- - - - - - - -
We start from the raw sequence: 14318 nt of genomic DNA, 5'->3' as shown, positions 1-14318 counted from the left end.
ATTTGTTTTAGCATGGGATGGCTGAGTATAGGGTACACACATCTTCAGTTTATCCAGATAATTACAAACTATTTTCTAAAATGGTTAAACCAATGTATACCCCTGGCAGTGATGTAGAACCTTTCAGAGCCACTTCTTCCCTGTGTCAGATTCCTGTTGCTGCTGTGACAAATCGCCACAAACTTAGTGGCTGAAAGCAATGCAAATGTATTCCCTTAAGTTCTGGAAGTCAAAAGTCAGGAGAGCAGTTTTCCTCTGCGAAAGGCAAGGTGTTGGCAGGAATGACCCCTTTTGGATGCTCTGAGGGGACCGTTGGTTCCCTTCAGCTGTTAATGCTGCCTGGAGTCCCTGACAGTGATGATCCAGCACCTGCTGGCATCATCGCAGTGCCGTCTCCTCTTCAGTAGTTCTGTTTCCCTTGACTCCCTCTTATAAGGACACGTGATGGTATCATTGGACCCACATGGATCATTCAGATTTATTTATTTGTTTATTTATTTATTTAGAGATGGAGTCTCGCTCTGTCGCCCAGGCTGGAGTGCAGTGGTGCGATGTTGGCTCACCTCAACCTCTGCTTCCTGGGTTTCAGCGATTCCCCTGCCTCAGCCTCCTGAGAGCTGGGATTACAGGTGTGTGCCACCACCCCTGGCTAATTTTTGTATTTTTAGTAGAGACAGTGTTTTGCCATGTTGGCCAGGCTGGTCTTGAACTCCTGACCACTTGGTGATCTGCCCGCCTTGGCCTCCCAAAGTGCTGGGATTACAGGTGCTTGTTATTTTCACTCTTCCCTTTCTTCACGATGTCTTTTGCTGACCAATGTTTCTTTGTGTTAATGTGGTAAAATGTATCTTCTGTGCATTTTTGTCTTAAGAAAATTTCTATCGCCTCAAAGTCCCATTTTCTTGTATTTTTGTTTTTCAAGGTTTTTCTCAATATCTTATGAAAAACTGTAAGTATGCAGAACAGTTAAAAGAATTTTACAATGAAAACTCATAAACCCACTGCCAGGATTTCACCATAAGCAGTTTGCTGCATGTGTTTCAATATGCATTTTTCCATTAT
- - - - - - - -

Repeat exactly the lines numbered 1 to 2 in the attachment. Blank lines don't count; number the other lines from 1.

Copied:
We start from the raw sequence: 14318 nt of genomic DNA, 5'->3' as shown, positions 1-14318 counted from the left end.
ATTTGTTTTAGCATGGGATGGCTGAGTATAGGGTACACACATCTTCAGTTTATCCAGATAATTACAAACTATTTTCTAAAATGGTTAAACCAATGTATACCCCTGGCAGTGATGTAGAACCTTTCAGAGCCACTTCTTCCCTGTGTCAGATTCCTGTTGCTGCTGTGACAAATCGCCACAAACTTAGTGGCTGAAAGCAATGCAAATGTATTCCCTTAAGTTCTGGAAGTCAAAAGTCAGGAGAGCAGTTTTCCTCTGCGAAAGGCAAGGTGTTGGCAGGAATGACCCCTTTTGGATGCTCTGAGGGGACCGTTGGTTCCCTTCAGCTGTTAATGCTGCCTGGAGTCCCTGACAGTGATGATCCAGCACCTGCTGGCATCATCGCAGTGCCGTCTCCTCTTCAGTAGTTCTGTTTCCCTTGACTCCCTCTTATAAGGACACGTGATGGTATCATTGGACCCACATGGATCATTCAGATTTATTTATTTGTTTATTTATTTATTTAGAGATGGAGTCTCGCTCTGTCGCCCAGGCTGGAGTGCAGTGGTGCGATGTTGGCTCACCTCAACCTCTGCTTCCTGGGTTTCAGCGATTCCCCTGCCTCAGCCTCCTGAGAGCTGGGATTACAGGTGTGTGCCACCACCCCTGGCTAATTTTTGTATTTTTAGTAGAGACAGTGTTTTGCCATGTTGGCCAGGCTGGTCTTGAACTCCTGACCACTTGGTGATCTGCCCGCCTTGGCCTCCCAAAGTGCTGGGATTACAGGTGCTTGTTATTTTCACTCTTCCCTTTCTTCACGATGTCTTTTGCTGACCAATGTTTCTTTGTGTTAATGTGGTAAAATGTATCTTCTGTGCATTTTTGTCTTAAGAAAATTTCTATCGCCTCAAAGTCCCATTTTCTTGTATTTTTGTTTTTCAAGGTTTTTCTCAATATCTTATGAAAAACTGTAAGTATGCAGAACAGTTAAAAGAATTTTACAATGAAAACTCATAAACCCACTGCCAGGATTTCACCATAAGCAGTTTGCTGCATGTGTTTCAATATGCATTTTTCCATTAT